Tuesday, 3 February 2015

Travel Tips

Travelling is one of my passions, I love to visit different countries, meet their people and often I am fortunate to get ideas for new needle point designs!  But on my trips I always take some stitching with me, in fact being seen to stitch often starts an interesting conversation with local people and fellow travellers

The following suggestions are for family holidays not for needlepoint retreats or specific courses when one can expect good light,, calm surroundings and uninterrupted stitching time, when of course one takes more demanding designs and one's full battery of equipment!

Over time I hope I have learnt some important does and don'ts especially having just returned from Myanmar where I was able to make these notes Do let me know of tips you might like to share!

Plan in good time!
Allow time for any standard kit to arrive, longer for one with special colours or threads requested.
If taking instructions only, allow time to get the right coloured canvas and threads together.

If planning to work an original it is wise to stitch an area to check colours and the best threads.
 
Suitable designs
Small items, not too complicated, spec cases, Kindle or iPad covers, gift gitems.  This last trip I worked on a small panel with a decorative S and colourful border for a great grand niece's first birthday.  It is worked in crewel wools and pearl cotton  Threads such as silks that need careful laying are not ideal travel pieces!

Size and mesh
A piece that will fit in your purse or carry on means you will never be bored at airports.  My piece this trip was 12 inches square and on 12 mesh.  Lighting may not be good in your room,so taking a design that is possibly less fine than your usual can be wise.

Airplanes forbid scissors (though FAR allow very small ones but even these have been confiscated from me in the past!). There are small gizmos to cut threads and my favourite is the 'Clover'.  Needles seem to be Ok but do take a spare pack just in cases.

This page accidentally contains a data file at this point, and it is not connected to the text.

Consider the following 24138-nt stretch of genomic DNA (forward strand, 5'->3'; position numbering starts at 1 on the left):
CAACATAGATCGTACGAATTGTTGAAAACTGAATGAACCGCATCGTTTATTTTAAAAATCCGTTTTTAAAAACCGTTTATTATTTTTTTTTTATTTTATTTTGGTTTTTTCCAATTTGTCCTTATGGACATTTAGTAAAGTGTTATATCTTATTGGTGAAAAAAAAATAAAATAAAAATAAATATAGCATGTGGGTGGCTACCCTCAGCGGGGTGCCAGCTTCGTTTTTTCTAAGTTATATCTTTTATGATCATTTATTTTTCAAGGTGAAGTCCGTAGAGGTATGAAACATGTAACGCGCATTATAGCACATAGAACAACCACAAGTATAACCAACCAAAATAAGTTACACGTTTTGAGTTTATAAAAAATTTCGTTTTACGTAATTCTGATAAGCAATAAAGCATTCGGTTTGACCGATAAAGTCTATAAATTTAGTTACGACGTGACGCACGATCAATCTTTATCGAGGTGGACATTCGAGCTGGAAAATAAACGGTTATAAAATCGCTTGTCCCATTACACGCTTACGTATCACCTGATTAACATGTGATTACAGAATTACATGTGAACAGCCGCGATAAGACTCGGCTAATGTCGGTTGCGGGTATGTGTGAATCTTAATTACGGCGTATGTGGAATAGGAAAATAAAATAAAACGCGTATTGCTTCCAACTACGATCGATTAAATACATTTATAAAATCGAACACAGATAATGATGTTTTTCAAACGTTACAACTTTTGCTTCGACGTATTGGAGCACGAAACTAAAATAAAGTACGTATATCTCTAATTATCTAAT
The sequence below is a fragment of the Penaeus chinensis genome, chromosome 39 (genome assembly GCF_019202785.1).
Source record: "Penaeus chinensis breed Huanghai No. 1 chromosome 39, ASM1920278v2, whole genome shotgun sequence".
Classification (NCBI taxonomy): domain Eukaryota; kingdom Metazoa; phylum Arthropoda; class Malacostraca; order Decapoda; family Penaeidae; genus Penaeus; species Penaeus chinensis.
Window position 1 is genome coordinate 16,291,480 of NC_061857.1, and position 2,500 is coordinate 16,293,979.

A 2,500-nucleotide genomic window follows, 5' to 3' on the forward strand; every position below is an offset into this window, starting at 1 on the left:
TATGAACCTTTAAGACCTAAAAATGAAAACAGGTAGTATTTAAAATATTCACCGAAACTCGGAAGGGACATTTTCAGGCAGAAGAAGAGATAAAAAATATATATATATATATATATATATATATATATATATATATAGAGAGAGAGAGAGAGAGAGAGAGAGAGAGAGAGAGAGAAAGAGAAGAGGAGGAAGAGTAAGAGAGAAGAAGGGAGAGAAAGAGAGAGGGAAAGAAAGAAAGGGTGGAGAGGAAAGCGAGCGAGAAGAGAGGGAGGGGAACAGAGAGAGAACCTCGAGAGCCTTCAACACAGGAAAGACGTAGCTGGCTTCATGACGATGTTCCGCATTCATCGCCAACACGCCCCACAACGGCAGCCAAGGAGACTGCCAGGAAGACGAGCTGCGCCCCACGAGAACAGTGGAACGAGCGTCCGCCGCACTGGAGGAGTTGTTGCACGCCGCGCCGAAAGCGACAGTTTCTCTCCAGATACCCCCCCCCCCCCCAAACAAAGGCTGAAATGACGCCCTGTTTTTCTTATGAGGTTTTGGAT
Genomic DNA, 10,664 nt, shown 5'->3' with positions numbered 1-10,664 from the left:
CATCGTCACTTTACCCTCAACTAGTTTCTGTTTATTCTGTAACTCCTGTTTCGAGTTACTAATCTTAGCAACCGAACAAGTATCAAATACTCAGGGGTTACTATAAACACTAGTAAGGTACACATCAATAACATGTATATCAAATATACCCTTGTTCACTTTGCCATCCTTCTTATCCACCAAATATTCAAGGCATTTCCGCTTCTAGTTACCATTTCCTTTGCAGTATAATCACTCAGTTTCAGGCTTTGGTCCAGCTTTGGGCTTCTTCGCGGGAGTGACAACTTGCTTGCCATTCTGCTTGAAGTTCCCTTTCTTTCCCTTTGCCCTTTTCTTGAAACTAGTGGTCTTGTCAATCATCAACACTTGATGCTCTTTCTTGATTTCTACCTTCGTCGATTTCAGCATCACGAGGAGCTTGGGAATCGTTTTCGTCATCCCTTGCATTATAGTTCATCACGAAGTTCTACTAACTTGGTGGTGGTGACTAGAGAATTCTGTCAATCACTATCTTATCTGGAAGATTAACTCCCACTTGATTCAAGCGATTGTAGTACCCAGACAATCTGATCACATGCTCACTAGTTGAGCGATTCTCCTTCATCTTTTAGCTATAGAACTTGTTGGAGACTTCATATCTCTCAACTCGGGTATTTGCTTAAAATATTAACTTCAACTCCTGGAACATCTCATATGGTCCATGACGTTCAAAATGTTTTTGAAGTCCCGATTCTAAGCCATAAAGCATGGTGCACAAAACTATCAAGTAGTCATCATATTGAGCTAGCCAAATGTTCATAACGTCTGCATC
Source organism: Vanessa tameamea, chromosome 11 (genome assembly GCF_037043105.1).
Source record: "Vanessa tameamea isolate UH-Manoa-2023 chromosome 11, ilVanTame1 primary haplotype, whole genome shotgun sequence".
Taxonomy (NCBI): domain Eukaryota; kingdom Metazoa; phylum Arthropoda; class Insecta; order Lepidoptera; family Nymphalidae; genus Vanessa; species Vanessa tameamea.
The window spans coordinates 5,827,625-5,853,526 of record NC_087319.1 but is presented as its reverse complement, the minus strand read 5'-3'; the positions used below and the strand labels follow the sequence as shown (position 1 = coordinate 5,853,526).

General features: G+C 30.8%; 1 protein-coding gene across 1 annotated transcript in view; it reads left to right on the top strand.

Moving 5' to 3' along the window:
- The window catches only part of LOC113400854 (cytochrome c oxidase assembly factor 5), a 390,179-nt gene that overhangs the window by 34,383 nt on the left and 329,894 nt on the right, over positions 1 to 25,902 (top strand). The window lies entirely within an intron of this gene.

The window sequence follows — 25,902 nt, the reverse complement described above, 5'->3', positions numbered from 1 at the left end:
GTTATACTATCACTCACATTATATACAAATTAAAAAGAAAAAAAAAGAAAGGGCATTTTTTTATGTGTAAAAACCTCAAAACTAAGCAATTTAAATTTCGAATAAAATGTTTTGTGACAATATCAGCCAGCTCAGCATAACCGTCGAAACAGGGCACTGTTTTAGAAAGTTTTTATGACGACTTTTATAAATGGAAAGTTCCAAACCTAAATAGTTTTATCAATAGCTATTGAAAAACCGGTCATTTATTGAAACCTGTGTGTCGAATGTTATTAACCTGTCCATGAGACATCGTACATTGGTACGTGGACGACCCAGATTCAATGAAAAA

One never knows how much stitching opportunity will present itself, however I suggest taking an additional piece just to be safe.  On this last trip I finished my one piece with still a 14 hour flight to get back home!

Equipment

I simply don't enjoy stitching without a frame; the narrow and light artist stretcher bars are perfect and if going expressly to stitch (for example our annual trip to Italy) we all take our floor frames, the Lowery with the side clamp is our favourite.  Fortunately my daughter in France has one which I borrow when there, so if you have a holiday home it may well be worth getting a second floor frame especially if it enables you to avoid checking in a suitcase and paying for it!

A bonus that might present itself is to find a fabric to finish your piece,  In the inle Lake District of Myanmar, previously known as Burma we visited by boat, a
silk and cotton weaving village and I found the perfect fabric to back my 'S' design.  It will make the gift truly Myanmar!  On another occasion I was working on this 'envelope' design and needed a decorative clasp; a happy search in the souks of Morocco found this piece -again I remember that holiday every time I look at the finished
Extra details of this envelope design, I worked it on one of the Italian trips, as I consider metallics and laying threads need concentration to get good result which ones doesn't get on the move!  I also found the striped silk and matched both the colours and the width of the stitch columns to the width of the fabric stripes.

Another piece stitched again in Italy by Sarah illustrates coordinating a fabric successfully with your design.

Lastly take a camera or some method of recording possible ideas.  I also take pencil and paper as photography is not always allowed!

No possible designs present themselves?  How about the colour combinations, the yarns, the beads, take some home and enjoy using them!

1 comment:

  1. Inspiration often comes when you least expect it. What better way to welcome it than to have it come knocking on your doorstep somewhere far from home, right? Of course, if you find yourself in London with an itch for creation, when the inspiration hits you, you gotta be prepared. Anyway, your tips are sure to help us, crafty people, make traveling a lot more fun. Thanks for sharing, Anna! More power to you! :)

    Clifton Johnson @ Insuring theProduct

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